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US remains suffocated by racism two years after Floyd's tragedy
May 27,2022   By:Xinhua
May 27, 2022 -- Two years ago, 46-year-old unarmed African American George Floyd died handcuffed, gasping for air under the knee of a white Minneapolis police officer.
Footage of his last words pleading, "I can't breathe" set off collective grief and anger, which evolved into a modern-day civil rights movement that had brewed for years. Unfortunately, little progress has been made in advancing black civil rights since.
Despite mounting calls for racial justice and police overhauls, the Floyd tragedy continues unabated in a country where white supremacy remains widespread. Floyd's murder was nothing new -- it merely came to the fore while many more unknown "Floyds" remain out there.
A New York Times report in April cited an investigation released by the Department of Human Rights of the US state of Minnesota showing that the Minneapolis Police Department routinely engages in several forms of racially discriminatory policing, fails to hold officers accountable for misconduct and has used fake social media accounts to target black people and organizations.
Real change feels elusive, especially for many black Americans, who have been living under the shadows of systemic racism and ingrained injustice across the country. They know all too well that those officers were held accountable in large part due to a simmering outcry. After all the complaints filed, tears dropped, blood shed, rallies launched and reform bills grilled in the Senate, the disproportionate use of excessive, often lethal, force against people of color continued relentlessly.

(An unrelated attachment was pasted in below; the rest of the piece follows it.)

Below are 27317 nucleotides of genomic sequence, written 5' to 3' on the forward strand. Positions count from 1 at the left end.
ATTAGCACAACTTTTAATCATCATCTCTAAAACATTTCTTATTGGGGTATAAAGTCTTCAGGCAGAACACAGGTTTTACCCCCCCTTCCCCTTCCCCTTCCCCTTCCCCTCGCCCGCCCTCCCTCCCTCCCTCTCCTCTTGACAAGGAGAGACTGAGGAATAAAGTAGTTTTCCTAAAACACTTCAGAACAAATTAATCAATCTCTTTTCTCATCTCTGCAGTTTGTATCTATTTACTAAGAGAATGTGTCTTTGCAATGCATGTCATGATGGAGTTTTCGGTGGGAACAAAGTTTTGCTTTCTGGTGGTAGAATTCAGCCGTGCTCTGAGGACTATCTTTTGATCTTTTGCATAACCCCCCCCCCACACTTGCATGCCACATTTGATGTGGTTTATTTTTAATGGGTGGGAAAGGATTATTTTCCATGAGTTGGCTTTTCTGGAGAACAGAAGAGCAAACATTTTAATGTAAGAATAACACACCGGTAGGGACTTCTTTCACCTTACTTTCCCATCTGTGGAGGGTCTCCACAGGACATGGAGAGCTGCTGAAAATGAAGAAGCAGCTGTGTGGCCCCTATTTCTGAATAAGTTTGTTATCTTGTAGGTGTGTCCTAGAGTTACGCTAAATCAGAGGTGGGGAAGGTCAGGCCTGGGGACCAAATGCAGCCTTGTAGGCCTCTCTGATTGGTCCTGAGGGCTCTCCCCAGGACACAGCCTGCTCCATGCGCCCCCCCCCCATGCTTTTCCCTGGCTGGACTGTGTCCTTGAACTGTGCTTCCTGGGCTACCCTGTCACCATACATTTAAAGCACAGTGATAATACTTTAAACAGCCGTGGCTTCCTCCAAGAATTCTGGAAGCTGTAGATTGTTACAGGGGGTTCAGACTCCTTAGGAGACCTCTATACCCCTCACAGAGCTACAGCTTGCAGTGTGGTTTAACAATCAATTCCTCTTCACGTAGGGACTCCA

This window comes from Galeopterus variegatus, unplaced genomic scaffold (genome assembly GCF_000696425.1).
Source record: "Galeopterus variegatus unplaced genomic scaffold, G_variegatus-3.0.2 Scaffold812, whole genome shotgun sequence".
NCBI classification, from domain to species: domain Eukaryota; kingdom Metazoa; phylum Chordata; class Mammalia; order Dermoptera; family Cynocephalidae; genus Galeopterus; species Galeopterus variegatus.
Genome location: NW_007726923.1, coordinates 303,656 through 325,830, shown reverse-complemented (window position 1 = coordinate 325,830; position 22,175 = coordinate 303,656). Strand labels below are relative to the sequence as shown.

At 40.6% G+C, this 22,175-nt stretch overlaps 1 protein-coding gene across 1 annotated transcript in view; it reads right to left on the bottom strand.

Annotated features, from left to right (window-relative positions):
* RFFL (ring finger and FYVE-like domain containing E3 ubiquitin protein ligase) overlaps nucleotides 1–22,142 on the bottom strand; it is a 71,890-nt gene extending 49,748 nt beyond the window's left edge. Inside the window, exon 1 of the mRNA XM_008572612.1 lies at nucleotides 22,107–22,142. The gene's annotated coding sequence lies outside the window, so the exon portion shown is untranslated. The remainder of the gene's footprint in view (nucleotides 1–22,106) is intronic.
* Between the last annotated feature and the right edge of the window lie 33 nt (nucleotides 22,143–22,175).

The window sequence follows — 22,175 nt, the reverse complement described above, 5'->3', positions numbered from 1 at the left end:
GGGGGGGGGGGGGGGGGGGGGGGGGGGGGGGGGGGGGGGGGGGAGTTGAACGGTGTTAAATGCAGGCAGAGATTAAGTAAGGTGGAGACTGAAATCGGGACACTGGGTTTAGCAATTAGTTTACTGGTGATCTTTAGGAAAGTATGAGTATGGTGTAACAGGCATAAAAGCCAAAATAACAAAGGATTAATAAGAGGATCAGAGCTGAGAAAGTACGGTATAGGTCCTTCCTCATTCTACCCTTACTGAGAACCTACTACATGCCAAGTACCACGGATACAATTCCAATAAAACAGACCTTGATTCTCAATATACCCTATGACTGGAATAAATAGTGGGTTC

One of the most recent cases involved Patrick Lyoya, a 26-year-old black man fatally shot in the back of the head while face down by a Michigan police officer during a traffic stop.
In a poll jointly conducted with the NORC Center for Public Affairs Research earlier this year, the Associated Press found that few Americans believe there has been significant progress over the last 50 years in achieving equal treatment for black people in dealings with police and the criminal justice system. Black Americans, many of whom held hope in Democrats' promises on racial justice initiatives in 2020, are especially pessimistic about future progress in this regard.
Instead, after chanting for years about racial justice and vowing police reform, White House politicians are talking more about bolstering the police for "public safety." The current administration has deviated from its promise to voters, hell-bent on increasing police numbers.
Fading trust in police and the judicial system is corroding public faith and poisoning the social climate.
Across the country, racial profiling against African-Americans occurs daily and on almost every front, from education and employment to healthcare. Furthermore, staggering wealth and immunity gaps harm communities of color.
The COVID-19 pandemic has laid bare underlying inequalities and cracks in the US system. Among over 1 million lives lost to the coronavirus, communities of color were hit hardest due to failed access to health insurance and vaccines.
"Racial inequality was baked into the recipe of the creation of the United States of America," Brookings senior fellow Rashawn Ray argued. From plunder and oppression in the earlier establishment of the country to lynching and exclusion that have persisted until today, racist traditions are deeply embedded in America and fit nicely into a culture that is numb, or perhaps opposed, to oversight and accountability when it comes to racial justice.
The United States, long believed to be a melting pot that embraces diversity, has chosen to oppress minority communities, turning the American dream into a nightmare for many.
What lies behind these chronic woes is a long-overdue response by self-serving political elites, more obsessed with political posturing than passing legislation to bring necessary change.
The time has come for the United States to truly mend its extensive racism and heal the wounds of a divided society.
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